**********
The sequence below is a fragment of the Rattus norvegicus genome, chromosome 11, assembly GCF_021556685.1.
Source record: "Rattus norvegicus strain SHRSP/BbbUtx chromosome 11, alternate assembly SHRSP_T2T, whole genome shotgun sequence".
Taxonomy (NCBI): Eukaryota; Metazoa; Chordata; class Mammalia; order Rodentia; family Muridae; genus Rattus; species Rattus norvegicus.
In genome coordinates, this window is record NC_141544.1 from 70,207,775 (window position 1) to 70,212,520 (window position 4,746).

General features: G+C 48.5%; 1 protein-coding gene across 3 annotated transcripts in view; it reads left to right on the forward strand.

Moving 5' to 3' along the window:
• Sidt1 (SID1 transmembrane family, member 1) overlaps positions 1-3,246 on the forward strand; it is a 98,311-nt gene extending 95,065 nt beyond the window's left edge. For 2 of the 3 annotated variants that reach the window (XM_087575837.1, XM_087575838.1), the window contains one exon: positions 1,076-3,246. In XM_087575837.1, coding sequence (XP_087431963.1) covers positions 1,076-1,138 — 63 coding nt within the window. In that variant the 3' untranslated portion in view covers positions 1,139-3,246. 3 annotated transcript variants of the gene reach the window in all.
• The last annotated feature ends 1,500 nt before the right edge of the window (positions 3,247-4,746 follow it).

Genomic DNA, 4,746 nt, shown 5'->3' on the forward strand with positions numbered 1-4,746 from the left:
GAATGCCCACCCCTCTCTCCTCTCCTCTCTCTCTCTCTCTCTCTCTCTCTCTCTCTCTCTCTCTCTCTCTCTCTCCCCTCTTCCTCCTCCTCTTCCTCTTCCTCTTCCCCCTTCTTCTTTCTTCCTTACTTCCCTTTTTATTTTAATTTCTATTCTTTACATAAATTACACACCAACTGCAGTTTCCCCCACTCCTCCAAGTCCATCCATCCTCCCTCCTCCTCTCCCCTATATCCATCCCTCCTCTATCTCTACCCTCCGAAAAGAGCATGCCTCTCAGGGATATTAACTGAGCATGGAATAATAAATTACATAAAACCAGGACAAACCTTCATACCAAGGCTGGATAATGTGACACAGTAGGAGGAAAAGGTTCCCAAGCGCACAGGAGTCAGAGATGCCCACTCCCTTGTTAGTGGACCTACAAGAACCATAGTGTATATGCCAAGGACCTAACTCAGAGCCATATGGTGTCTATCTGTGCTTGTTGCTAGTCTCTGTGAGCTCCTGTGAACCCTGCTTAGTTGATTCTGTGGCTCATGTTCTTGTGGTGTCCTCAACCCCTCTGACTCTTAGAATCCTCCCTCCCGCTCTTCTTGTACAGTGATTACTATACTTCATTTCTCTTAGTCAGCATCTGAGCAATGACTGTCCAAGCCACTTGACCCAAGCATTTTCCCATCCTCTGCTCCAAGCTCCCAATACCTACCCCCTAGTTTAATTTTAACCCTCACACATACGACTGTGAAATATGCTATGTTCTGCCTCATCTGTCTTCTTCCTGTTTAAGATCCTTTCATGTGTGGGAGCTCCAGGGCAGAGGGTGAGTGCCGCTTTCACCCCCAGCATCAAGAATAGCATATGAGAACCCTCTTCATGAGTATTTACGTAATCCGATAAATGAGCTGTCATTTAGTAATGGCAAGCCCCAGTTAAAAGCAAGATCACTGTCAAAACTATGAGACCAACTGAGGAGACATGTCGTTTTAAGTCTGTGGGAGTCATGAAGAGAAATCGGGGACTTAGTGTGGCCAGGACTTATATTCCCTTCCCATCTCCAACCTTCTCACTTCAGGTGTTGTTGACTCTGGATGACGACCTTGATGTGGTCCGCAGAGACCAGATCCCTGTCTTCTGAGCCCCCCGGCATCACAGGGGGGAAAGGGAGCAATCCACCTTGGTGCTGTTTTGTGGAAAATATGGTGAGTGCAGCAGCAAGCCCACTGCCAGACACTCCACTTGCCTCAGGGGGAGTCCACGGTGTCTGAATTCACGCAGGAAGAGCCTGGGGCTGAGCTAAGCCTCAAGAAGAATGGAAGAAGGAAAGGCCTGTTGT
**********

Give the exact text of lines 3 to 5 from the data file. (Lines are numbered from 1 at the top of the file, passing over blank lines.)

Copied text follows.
Taxonomy (NCBI): Eukaryota; Metazoa; Chordata; class Mammalia; order Rodentia; family Muridae; genus Rattus; species Rattus norvegicus.
In genome coordinates, this window is record NC_141544.1 from 70,207,775 (window position 1) to 70,212,520 (window position 4,746).

General features: G+C 48.5%; 1 protein-coding gene across 3 annotated transcripts in view; it reads left to right on the forward strand.